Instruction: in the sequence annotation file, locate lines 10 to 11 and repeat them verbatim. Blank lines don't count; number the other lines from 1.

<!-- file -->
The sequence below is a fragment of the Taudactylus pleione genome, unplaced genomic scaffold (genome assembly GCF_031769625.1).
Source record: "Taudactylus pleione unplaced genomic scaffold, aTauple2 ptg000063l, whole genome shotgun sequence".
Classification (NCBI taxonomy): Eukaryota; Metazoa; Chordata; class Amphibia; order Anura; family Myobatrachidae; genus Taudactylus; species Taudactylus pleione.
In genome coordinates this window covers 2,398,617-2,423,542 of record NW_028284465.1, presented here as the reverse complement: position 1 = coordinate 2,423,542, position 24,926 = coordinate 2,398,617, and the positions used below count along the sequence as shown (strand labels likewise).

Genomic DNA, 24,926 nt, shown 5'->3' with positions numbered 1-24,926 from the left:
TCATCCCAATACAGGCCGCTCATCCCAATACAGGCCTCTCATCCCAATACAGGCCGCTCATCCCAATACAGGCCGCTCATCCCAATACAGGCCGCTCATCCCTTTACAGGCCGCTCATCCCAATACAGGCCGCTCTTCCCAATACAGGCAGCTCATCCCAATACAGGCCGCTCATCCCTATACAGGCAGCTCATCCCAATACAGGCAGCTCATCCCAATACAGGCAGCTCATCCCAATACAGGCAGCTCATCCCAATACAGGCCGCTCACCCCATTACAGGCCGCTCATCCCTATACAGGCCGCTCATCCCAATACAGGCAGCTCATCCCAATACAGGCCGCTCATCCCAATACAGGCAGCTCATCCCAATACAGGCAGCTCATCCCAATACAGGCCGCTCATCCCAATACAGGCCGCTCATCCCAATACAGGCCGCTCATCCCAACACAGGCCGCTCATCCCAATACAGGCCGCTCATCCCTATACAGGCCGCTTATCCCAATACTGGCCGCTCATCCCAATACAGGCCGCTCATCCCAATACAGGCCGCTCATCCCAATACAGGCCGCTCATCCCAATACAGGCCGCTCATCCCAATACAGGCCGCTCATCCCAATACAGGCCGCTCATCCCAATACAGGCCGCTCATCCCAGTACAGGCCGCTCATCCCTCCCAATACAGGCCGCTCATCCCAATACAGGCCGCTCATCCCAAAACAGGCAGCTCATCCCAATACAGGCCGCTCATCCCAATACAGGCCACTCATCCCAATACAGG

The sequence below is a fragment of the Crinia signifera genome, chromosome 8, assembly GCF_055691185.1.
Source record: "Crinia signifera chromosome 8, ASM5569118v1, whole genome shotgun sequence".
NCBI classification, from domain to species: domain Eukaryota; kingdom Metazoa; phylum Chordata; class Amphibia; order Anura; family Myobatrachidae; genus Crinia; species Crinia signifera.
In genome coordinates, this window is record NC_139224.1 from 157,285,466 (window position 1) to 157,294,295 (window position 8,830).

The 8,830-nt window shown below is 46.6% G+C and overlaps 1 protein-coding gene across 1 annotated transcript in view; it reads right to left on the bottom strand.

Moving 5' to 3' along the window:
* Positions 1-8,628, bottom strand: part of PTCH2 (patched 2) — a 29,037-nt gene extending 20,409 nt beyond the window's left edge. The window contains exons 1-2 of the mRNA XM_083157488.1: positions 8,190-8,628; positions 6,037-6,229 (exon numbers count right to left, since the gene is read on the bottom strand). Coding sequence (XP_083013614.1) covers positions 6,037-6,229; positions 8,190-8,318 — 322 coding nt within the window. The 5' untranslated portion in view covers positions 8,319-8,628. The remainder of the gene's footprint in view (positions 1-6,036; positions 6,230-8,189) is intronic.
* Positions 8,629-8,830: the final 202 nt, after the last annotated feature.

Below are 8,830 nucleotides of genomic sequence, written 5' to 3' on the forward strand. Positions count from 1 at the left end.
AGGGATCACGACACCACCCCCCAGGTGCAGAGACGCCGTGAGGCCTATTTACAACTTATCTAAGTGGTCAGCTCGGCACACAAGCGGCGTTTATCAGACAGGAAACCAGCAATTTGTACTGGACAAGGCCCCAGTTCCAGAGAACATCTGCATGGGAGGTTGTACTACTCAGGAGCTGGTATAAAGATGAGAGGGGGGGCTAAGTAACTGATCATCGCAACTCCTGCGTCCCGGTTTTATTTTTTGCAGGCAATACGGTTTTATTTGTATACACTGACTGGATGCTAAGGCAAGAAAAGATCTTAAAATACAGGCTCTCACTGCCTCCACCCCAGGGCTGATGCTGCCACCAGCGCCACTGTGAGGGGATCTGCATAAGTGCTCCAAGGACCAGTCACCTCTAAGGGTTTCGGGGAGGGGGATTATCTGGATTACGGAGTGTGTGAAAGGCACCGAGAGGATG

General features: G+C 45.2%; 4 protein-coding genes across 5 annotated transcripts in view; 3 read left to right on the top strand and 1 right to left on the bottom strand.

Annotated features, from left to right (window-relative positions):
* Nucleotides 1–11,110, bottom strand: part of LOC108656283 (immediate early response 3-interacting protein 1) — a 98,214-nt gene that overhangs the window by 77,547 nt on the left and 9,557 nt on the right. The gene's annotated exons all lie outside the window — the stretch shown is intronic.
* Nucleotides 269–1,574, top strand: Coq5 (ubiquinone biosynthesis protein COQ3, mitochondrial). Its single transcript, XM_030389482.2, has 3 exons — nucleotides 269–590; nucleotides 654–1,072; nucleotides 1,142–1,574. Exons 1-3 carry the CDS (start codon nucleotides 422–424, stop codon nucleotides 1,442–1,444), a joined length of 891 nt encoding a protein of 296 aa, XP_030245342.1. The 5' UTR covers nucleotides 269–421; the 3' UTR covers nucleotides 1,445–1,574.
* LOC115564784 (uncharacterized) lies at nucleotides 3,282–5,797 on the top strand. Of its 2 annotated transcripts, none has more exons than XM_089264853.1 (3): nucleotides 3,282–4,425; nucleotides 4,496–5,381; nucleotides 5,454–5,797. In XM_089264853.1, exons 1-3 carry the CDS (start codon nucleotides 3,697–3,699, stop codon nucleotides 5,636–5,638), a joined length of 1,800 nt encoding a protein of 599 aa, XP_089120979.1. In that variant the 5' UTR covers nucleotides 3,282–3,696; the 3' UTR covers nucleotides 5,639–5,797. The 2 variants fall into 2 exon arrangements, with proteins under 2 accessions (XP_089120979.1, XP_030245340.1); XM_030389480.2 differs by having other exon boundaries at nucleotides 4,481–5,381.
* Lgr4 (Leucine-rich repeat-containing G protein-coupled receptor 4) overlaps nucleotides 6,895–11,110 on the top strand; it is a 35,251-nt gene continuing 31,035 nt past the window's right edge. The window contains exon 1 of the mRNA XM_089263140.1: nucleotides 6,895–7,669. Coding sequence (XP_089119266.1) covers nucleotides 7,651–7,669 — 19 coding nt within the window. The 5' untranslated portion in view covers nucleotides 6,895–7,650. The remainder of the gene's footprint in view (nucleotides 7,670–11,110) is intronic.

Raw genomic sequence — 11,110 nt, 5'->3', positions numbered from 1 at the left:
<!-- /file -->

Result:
In genome coordinates, this window is record NC_139224.1 from 157,285,466 (window position 1) to 157,294,295 (window position 8,830).

The 8,830-nt window shown below is 46.6% G+C and overlaps 1 protein-coding gene across 1 annotated transcript in view; it reads right to left on the bottom strand.